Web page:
P18422: Black Soldier Fly Composting Habitat Improvement

Detailed Design

Table of Contents

Team Vision for Detailed Design Phase

Design Review Notes

From Preliminary Detailed Design Phase Suggestions, the team:

During the Detailed Design Phase, the group plans to:

Our overall work breakdown plan for the Detailed Design Phase:

Progress Report

  1. Update on Detailed design page
    1. Post Percent Completion Table w/notes on what we’ve done
    2. What does the team plan to accomplish by the Detailed Design Review?
      1. Finish prototyping selected system in order to analyze feasibility and challenges of the proposed design. This includes:
        1. Prototyping migration ramps.
          1. See the Migration Ramp Experiment Document.
        2. Prototyping electrical systems.
        3. Summary of Mesh Research
      2. Finish validation through calculations in an effort to ensure composter and shed systems are feasible to meet engineering requirements:
        1. Verification of Heat Transfer Equations to Determine Heat Required
      3. Create a final 3D rendering of the proposed systems as well as a simulation of how the subsystems function together. Designs will be reviewed with subject matter experts in order to ensure manufacturability.
      4. Confirm with Bill Labine that DC components should be utilized in order to maximize power if power cannot be obtained from RIT.
      5. Finalize plans for where and what electrical components will go in the shed so that they can be wired up and the shed can be insulated.
      6. Refine test plan and associated data sheets into finalized format from initial format.
      7. Continue updating the risk assessment matrix to ensure that the proper attention and mitigation strategies are in place (so as to minimize the impact of potential risks).
      8. Finalize a Bill of Materials to ensure that the project is on budget and all required materials will be purchased.
      9. Write and submit IEEE grant application (see grant proposal timeline in project plan for more information).
    3. What tasks have been accomplished so far and what tasks remain, and who is the owner of each?
      1. See the Progress Report Table for a detailed list of tasks accomplished and remaining.
    4. What decisions have been made so far?
      1. DC vs. AC for electrical system
        1. See the DC vs AC Pricing Document.
      2. Standards used for the IEEE grant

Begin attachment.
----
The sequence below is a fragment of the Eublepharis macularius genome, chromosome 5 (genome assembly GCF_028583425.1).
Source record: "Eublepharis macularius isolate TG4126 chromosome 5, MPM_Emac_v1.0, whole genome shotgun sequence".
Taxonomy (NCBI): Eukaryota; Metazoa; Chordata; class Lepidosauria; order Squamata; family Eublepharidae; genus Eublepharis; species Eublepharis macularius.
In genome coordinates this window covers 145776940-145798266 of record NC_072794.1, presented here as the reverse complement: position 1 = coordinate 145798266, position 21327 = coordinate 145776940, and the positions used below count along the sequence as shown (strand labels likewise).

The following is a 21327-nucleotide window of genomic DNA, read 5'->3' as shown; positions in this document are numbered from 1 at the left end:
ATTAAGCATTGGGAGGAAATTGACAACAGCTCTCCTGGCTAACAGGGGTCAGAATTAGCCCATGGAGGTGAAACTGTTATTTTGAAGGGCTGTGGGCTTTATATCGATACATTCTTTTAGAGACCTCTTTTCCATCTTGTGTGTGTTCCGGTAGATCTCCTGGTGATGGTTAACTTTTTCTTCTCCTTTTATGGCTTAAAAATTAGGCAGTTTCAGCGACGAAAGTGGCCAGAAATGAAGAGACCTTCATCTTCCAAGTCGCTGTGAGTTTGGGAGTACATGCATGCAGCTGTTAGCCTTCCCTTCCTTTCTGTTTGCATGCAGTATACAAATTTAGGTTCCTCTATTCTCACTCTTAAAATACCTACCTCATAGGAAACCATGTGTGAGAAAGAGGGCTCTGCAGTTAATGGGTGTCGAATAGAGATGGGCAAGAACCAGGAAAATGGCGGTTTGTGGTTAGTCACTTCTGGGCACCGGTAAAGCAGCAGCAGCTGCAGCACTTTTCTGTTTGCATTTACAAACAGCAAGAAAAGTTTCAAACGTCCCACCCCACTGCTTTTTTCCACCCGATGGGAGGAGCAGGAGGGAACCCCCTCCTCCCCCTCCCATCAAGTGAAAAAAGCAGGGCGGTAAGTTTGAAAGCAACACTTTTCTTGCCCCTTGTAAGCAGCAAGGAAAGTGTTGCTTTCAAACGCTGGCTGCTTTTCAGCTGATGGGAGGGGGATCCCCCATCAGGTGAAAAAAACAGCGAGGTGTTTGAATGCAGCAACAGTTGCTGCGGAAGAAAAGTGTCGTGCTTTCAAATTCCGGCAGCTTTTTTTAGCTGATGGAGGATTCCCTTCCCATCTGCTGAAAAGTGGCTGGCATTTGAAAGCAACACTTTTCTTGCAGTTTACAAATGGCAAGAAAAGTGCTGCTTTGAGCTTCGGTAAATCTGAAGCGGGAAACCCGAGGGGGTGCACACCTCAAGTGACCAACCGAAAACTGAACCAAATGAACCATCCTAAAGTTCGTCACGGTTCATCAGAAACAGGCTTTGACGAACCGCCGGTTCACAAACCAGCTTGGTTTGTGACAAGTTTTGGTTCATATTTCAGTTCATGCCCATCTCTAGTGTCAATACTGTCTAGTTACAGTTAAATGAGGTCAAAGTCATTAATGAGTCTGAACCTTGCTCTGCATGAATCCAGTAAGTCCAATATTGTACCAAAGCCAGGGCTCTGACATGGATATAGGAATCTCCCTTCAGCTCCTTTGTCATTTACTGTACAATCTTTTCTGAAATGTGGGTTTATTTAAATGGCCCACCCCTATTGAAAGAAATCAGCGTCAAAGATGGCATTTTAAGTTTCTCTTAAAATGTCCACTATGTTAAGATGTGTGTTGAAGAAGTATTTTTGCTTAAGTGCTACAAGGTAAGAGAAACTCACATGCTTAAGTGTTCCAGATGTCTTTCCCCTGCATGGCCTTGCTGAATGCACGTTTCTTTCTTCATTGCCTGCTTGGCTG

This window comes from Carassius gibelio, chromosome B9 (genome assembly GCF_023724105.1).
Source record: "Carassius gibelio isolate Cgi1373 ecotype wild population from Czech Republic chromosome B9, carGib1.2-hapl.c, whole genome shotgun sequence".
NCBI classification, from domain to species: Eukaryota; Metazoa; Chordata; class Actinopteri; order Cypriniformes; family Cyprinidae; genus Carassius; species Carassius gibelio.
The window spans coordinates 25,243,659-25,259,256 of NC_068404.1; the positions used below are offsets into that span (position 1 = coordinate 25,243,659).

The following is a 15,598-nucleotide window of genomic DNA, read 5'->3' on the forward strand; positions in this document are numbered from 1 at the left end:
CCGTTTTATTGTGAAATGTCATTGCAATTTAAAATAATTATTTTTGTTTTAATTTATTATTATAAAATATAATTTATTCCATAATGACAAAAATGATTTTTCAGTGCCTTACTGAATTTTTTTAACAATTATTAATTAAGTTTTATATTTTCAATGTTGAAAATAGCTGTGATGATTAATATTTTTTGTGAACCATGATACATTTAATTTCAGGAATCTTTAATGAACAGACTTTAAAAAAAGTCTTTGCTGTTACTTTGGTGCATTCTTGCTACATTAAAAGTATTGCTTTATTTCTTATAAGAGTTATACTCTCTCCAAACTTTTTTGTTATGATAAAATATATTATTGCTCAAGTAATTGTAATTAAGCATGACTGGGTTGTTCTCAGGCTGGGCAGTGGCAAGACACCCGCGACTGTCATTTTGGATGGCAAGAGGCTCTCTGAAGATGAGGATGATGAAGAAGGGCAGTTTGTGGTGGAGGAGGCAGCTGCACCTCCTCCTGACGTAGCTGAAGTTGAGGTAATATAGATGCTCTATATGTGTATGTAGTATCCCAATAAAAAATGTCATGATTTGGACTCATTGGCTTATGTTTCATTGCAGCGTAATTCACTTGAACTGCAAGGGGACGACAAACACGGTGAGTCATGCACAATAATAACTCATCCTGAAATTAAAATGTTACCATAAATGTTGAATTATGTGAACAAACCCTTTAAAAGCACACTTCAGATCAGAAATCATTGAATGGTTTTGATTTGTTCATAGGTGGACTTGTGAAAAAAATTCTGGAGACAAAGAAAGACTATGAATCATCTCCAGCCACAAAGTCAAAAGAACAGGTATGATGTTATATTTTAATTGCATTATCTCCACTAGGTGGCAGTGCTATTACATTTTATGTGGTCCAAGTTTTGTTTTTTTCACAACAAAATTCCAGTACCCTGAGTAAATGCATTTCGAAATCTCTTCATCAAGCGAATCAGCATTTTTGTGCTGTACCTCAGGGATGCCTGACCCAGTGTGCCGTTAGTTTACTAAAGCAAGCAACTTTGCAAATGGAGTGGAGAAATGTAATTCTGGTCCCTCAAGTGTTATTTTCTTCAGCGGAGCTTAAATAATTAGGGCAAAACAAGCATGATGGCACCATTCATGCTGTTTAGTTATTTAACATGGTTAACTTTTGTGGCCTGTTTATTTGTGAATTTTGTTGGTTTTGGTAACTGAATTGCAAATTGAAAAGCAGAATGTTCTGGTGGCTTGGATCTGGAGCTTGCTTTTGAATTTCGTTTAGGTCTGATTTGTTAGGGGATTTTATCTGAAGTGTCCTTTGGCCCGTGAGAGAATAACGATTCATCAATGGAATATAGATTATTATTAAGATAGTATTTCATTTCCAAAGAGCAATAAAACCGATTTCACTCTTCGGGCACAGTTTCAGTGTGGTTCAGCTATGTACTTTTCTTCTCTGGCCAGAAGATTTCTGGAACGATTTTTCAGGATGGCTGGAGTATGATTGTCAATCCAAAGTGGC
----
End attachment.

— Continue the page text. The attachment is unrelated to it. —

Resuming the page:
3. Initial purchase decisions for microcontroller
      4. Equipment selection and prioritization
    5. What questions does the team have for the customer and/or guide in order to continue moving forward?
      1. Are the solar panels and batteries 12 volts?
        1. Check with Bill to see if we can get 12 volt inverter to work with 24 volt panels
      2. What is the priority of components that we are purchasing?
      3. Assistance completing the IEEE grant?
        1. Address - see handout
        2. April 30th Due Date
      4. Can we post IEEE grant proposal to EDGE site?
        1. Sarah does not see why we could not/ put in private folder on EDGE
      5. Availability for Gate Review
        1. 10:00 am on Wednesday the December 13th
  2. Post any completed work to Edge on DDR page to get ahead for review
  3. Check Planning and Execution page to ensure updates through Phase III
  4. Give guide plus/deltas at this link: https://goo.gl/forms/yXVA2Y0FcBHiUJtt1


Mesh/Frass Research Summary

Source: The previous MSD team did extensive research into using either a coarse mesh or a fine mesh to drain the excess liquids in the system.

Experiment: In this experiment they had two samples of each type of filter. A1 and B2 are using the coarse mesh and A2 and B1 use the fine mesh. They placed food waste and larvae into each jar and over the course of several weeks reviewed the drainage.


Conclusion: Ultimately the coarser mesh was chosen because of these above results and its ability to better drain liquid out of the system without disturbance to the larvae.

Link to our Mesh Research Summary.

Migration Ramp Experiments

Further migration ramp testing was done to determine the feasibility of smooth vs. rough ramps along with “swim lanes” for the angled sides of the reactor. After 6 trials, it was seen that there was not a distinguishable difference between smooth or rough ramps which led to the conclusion that in order to save time for the machinist smooth sides would be used in the reactor.

Further explanation of the experiments can be seen in the Migration Ramp Experiments - Swim Lanes Document.

Heat Calculations

Heating requirements were calculated for both the shed and the composter.


Link to the Composter Heat Calculations Document.


Electrical Systems